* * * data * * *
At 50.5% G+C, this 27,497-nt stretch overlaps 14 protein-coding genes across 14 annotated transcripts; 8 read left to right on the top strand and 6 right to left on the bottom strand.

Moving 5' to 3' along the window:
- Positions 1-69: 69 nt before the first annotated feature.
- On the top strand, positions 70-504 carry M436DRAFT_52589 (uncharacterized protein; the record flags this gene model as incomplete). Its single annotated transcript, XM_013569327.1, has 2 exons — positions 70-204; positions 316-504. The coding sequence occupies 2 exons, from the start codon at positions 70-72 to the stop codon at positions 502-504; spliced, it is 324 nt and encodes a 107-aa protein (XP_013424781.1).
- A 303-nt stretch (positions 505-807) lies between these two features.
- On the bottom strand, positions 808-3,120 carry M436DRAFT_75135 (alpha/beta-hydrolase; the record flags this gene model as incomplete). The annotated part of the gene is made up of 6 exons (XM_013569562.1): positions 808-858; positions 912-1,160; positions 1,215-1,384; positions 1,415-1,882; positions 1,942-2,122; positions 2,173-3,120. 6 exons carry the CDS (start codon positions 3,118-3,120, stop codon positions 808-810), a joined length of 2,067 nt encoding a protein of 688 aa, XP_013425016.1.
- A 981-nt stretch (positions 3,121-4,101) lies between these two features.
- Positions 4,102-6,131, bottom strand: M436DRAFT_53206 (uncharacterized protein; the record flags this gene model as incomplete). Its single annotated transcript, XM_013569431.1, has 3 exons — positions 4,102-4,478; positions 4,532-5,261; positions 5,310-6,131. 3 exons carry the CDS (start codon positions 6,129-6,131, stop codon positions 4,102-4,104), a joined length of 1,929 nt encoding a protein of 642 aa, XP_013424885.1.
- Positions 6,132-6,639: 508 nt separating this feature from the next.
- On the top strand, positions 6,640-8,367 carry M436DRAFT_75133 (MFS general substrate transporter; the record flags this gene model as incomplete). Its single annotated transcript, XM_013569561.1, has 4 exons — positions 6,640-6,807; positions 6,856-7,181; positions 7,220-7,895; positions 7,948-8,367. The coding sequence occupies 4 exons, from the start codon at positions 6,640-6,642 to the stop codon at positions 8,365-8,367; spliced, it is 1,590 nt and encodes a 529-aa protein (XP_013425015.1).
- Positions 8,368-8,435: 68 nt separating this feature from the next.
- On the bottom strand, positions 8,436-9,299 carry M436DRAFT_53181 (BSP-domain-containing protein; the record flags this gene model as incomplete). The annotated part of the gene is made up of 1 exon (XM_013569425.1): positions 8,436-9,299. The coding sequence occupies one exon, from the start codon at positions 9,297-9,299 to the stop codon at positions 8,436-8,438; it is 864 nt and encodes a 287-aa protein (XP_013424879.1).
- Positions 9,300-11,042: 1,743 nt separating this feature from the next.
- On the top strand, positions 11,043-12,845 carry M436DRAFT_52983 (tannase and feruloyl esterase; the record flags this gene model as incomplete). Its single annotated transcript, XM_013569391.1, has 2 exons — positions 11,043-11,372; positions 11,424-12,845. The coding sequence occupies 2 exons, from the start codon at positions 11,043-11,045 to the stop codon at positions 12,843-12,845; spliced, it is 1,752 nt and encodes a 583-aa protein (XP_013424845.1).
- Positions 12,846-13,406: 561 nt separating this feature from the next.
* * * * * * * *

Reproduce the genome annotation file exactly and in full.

At 50.5% G+C, this 27,497-nt stretch overlaps 14 protein-coding genes across 14 annotated transcripts; 8 read left to right on the top strand and 6 right to left on the bottom strand.

Moving 5' to 3' along the window:
- Positions 1-69: 69 nt before the first annotated feature.
- On the top strand, positions 70-504 carry M436DRAFT_52589 (uncharacterized protein; the record flags this gene model as incomplete). Its single annotated transcript, XM_013569327.1, has 2 exons — positions 70-204; positions 316-504. The coding sequence occupies 2 exons, from the start codon at positions 70-72 to the stop codon at positions 502-504; spliced, it is 324 nt and encodes a 107-aa protein (XP_013424781.1).
- A 303-nt stretch (positions 505-807) lies between these two features.
- On the bottom strand, positions 808-3,120 carry M436DRAFT_75135 (alpha/beta-hydrolase; the record flags this gene model as incomplete). The annotated part of the gene is made up of 6 exons (XM_013569562.1): positions 808-858; positions 912-1,160; positions 1,215-1,384; positions 1,415-1,882; positions 1,942-2,122; positions 2,173-3,120. 6 exons carry the CDS (start codon positions 3,118-3,120, stop codon positions 808-810), a joined length of 2,067 nt encoding a protein of 688 aa, XP_013425016.1.
- A 981-nt stretch (positions 3,121-4,101) lies between these two features.
- Positions 4,102-6,131, bottom strand: M436DRAFT_53206 (uncharacterized protein; the record flags this gene model as incomplete). Its single annotated transcript, XM_013569431.1, has 3 exons — positions 4,102-4,478; positions 4,532-5,261; positions 5,310-6,131. 3 exons carry the CDS (start codon positions 6,129-6,131, stop codon positions 4,102-4,104), a joined length of 1,929 nt encoding a protein of 642 aa, XP_013424885.1.
- Positions 6,132-6,639: 508 nt separating this feature from the next.
- On the top strand, positions 6,640-8,367 carry M436DRAFT_75133 (MFS general substrate transporter; the record flags this gene model as incomplete). Its single annotated transcript, XM_013569561.1, has 4 exons — positions 6,640-6,807; positions 6,856-7,181; positions 7,220-7,895; positions 7,948-8,367. The coding sequence occupies 4 exons, from the start codon at positions 6,640-6,642 to the stop codon at positions 8,365-8,367; spliced, it is 1,590 nt and encodes a 529-aa protein (XP_013425015.1).
- Positions 8,368-8,435: 68 nt separating this feature from the next.
- On the bottom strand, positions 8,436-9,299 carry M436DRAFT_53181 (BSP-domain-containing protein; the record flags this gene model as incomplete). The annotated part of the gene is made up of 1 exon (XM_013569425.1): positions 8,436-9,299. The coding sequence occupies one exon, from the start codon at positions 9,297-9,299 to the stop codon at positions 8,436-8,438; it is 864 nt and encodes a 287-aa protein (XP_013424879.1).
- Positions 9,300-11,042: 1,743 nt separating this feature from the next.
- On the top strand, positions 11,043-12,845 carry M436DRAFT_52983 (tannase and feruloyl esterase; the record flags this gene model as incomplete). Its single annotated transcript, XM_013569391.1, has 2 exons — positions 11,043-11,372; positions 11,424-12,845. The coding sequence occupies 2 exons, from the start codon at positions 11,043-11,045 to the stop codon at positions 12,843-12,845; spliced, it is 1,752 nt and encodes a 583-aa protein (XP_013424845.1).
- Positions 12,846-13,406: 561 nt separating this feature from the next.